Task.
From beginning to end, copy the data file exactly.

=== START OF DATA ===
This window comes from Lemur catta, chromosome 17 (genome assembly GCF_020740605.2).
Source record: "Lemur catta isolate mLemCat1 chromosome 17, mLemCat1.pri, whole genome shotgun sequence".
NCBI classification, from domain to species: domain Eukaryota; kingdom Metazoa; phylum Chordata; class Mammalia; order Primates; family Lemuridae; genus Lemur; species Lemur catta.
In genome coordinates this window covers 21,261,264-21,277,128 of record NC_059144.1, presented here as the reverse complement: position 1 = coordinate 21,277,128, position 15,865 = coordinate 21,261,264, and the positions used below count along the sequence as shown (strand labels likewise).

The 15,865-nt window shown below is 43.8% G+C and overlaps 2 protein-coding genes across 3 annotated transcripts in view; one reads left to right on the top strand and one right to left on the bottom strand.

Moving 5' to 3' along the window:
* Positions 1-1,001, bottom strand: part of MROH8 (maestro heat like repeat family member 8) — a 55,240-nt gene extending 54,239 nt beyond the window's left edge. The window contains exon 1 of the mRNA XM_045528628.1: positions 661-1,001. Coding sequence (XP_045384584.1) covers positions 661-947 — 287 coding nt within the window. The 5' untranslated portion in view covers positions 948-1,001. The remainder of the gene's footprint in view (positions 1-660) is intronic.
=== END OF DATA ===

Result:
This window comes from Lemur catta, chromosome 17 (genome assembly GCF_020740605.2).
Source record: "Lemur catta isolate mLemCat1 chromosome 17, mLemCat1.pri, whole genome shotgun sequence".
NCBI classification, from domain to species: domain Eukaryota; kingdom Metazoa; phylum Chordata; class Mammalia; order Primates; family Lemuridae; genus Lemur; species Lemur catta.
In genome coordinates this window covers 21,261,264-21,277,128 of record NC_059144.1, presented here as the reverse complement: position 1 = coordinate 21,277,128, position 15,865 = coordinate 21,261,264, and the positions used below count along the sequence as shown (strand labels likewise).

The 15,865-nt window shown below is 43.8% G+C and overlaps 2 protein-coding genes across 3 annotated transcripts in view; one reads left to right on the top strand and one right to left on the bottom strand.

Moving 5' to 3' along the window:
* Positions 1-1,001, bottom strand: part of MROH8 (maestro heat like repeat family member 8) — a 55,240-nt gene extending 54,239 nt beyond the window's left edge. The window contains exon 1 of the mRNA XM_045528628.1: positions 661-1,001. Coding sequence (XP_045384584.1) covers positions 661-947 — 287 coding nt within the window. The 5' untranslated portion in view covers positions 948-1,001. The remainder of the gene's footprint in view (positions 1-660) is intronic.